A 20-Year Trend

Southern University Law Center isn’t the only historically Black law school that is drawing large numbers of White students. Percy R. Luney Jr., dean of Florida A&M University College of Law, said the whitening of historically Black law schools is a 20-year trend.

Luney noted that the FAMU law school was established in 1949 to accommodate African Americans who insisted on their right to a legal education. When Whites began applying to the school in the 1960s, the Florida Board of Regents demanded that all Caucasian students’ applications be forwarded to their office, where they were all rejected, Luney said.

The FAMU law school was finally closed in 1968, when the Florida Legislature shifted the funds to the other side of Tallahassee to establish a law school at the predominantly White Florida State University.

The historically Black law school reopened last year in Orlando with a student body that was 42 percent African American, 45 percent Caucasian and 7 percent Hispanic. The rest were other races, or chose not to indicate their race, according to the school’s records (see Black Issues, June 20, 2002).

Luney said he’s proud of the resurging school’s diversity. In addition to growing White enrollment, Luney said another national trend at historically Black law schools is an increasing female enrollment.

Females now outnumber males on many historically Black law schools because nearly twice as many African American females are now taking the LSAT as African American males, Luney said.

At FAMU law school, 55 of the 89 students in last year’s inaugural class were women.

Luney noted that Foster is not the only White Southern governor to attend a historically Black law school. North Carolina Gov. Mike Easley is a graduate of historical Black North Carolina Central University School of Law, Luney said. Easley’s wife Mary now serves as a professor of law at the school.

Luney is familiar with North Carolina Central’s law school because he served as dean there before coming to FAMU. For the past 20 years, enrollment at the historically Black North Carolina school has generally ranged from 55 to 60 percent African American, and 40 to 45 percent White, Luney said. But he noted that North Carolina Central’s law school operates an evening program that is 75 percent to 80 percent White and 20 percent to 25 percent Black.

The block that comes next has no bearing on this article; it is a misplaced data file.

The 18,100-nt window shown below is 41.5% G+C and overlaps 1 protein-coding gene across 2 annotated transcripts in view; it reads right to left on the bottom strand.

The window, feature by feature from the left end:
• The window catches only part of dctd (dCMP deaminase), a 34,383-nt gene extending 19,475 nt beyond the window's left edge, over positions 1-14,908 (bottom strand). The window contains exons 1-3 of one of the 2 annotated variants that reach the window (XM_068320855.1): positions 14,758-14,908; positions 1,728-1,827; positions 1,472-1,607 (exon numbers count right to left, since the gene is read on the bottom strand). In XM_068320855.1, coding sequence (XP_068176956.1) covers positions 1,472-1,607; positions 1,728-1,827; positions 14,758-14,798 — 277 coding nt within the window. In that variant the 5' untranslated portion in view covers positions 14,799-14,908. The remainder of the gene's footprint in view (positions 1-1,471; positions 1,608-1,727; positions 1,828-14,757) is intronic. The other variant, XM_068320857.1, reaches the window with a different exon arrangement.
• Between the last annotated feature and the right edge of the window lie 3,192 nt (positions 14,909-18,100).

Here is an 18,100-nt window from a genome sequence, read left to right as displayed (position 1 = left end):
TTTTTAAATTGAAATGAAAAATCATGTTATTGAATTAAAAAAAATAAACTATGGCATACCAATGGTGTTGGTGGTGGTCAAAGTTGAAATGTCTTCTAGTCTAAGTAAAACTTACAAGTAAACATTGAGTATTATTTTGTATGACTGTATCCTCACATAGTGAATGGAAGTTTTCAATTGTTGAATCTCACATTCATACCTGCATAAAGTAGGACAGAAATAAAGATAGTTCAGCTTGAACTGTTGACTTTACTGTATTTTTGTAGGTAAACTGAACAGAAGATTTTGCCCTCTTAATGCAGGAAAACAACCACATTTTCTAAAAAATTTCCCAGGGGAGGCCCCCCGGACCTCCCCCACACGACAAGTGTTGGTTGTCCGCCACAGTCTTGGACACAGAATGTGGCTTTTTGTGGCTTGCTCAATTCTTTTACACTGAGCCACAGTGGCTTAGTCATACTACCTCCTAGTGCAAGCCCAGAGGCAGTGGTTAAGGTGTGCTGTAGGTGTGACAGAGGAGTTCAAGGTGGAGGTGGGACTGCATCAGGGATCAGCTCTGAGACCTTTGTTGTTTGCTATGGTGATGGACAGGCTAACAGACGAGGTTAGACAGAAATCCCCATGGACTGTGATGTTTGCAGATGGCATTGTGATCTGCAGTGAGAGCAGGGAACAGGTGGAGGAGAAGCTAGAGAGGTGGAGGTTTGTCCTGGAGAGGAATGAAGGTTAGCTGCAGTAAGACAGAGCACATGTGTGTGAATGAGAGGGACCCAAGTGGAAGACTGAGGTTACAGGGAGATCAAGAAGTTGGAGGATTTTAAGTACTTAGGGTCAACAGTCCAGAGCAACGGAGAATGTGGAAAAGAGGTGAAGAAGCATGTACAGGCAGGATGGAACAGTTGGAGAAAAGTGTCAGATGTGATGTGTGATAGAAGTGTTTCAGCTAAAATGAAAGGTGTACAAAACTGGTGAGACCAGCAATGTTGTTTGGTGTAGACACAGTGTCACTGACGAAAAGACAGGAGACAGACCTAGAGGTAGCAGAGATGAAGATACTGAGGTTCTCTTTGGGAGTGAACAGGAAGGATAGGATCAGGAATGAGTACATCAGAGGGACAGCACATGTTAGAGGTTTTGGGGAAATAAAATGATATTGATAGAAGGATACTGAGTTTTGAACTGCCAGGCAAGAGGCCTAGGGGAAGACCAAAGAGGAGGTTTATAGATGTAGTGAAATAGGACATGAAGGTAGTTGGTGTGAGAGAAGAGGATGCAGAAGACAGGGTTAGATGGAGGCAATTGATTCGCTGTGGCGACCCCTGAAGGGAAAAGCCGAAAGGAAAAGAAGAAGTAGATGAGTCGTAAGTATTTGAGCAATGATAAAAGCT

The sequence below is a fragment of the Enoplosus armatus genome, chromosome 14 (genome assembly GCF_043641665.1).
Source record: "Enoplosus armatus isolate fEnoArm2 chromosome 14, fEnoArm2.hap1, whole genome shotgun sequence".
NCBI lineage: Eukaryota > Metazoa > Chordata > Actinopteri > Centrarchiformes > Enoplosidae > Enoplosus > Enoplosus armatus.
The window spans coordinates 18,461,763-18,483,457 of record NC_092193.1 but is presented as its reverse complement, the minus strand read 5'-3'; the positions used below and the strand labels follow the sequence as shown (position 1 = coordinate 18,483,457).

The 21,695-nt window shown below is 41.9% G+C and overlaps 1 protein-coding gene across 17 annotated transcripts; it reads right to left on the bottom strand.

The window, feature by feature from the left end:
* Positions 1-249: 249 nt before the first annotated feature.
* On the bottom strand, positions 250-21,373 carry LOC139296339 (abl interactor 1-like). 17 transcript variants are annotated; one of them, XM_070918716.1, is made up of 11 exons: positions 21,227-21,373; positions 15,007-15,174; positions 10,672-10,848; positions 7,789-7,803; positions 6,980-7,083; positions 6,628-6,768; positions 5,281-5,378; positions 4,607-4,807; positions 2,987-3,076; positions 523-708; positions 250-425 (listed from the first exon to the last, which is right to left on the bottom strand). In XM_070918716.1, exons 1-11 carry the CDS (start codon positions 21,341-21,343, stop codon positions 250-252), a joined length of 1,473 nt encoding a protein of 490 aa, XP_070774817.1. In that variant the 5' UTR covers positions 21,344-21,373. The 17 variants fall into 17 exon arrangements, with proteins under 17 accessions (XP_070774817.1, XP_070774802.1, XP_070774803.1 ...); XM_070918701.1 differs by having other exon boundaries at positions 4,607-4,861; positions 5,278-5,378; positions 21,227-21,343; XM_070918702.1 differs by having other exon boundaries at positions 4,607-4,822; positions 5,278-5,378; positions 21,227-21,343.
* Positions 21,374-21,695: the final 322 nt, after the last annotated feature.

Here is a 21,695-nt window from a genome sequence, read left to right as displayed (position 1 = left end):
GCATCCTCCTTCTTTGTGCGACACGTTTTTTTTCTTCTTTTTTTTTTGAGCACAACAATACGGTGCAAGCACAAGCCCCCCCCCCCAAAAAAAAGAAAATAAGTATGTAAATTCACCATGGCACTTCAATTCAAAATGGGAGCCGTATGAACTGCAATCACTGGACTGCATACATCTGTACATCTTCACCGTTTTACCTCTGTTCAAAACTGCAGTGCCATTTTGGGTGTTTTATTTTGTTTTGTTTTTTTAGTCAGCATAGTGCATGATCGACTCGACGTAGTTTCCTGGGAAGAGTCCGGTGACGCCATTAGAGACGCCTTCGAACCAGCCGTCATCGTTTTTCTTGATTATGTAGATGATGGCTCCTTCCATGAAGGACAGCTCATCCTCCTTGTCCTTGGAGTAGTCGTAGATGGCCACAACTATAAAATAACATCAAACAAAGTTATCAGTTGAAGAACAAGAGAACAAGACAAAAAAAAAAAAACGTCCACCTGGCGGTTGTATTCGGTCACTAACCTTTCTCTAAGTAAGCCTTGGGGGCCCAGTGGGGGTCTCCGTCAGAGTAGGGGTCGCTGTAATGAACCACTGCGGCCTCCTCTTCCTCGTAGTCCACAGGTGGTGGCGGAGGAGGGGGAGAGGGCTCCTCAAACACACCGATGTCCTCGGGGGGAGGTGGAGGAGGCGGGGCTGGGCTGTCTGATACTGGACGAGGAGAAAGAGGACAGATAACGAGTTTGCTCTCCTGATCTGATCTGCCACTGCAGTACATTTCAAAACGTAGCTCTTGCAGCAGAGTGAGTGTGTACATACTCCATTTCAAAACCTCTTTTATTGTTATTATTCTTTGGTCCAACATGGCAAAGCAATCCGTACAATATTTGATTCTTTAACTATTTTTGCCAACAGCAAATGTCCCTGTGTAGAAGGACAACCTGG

Following the Courts

Under Florida law, neither race nor gender can legally be considered when a law school reviews applications for prospective students. And a U.S. Supreme Court decision is pending on college affirmative action programs.

Pitcher said that due to recent court rulings, Southern University Law Center doesn’t look at race when sorting through the 1,300 to 1,400 applications each year to choose 150 freshmen slots.

Pitcher said the law school has to comply with the standards set by the American Bar Association and federal laws against racial discrimination. In choosing a freshman class, the committee looks closely at college grades and LSAT pre-law test scores, but also considers other factors.

“We also look at life experiences and other factors to determine who should fill these slots that we have available,” Pitcher says.

Since 1994, Louisiana has been operating under court-supervised settlement to resolve a long-running federal lawsuit over racial segregation of its public higher education system.

That settlement has forced the creation of several graduate school programs at historically Black universities to attract White students. But none has been as successful, in terms of diversity, as the law center. And undergraduate programs at Grambling State and Southern University’s Baton Rouge campus have seen little change in White enrollment over the past nine years.

“It’s an easier sell than undergraduate programs, because students recognize that after matriculating at Southern or Texas Southern or Howard (law schools), that they’re going to get the same opportunity to take that bar exam as everybody else,” Pitcher says. “And once that happens, they are out there competing with everybody else.”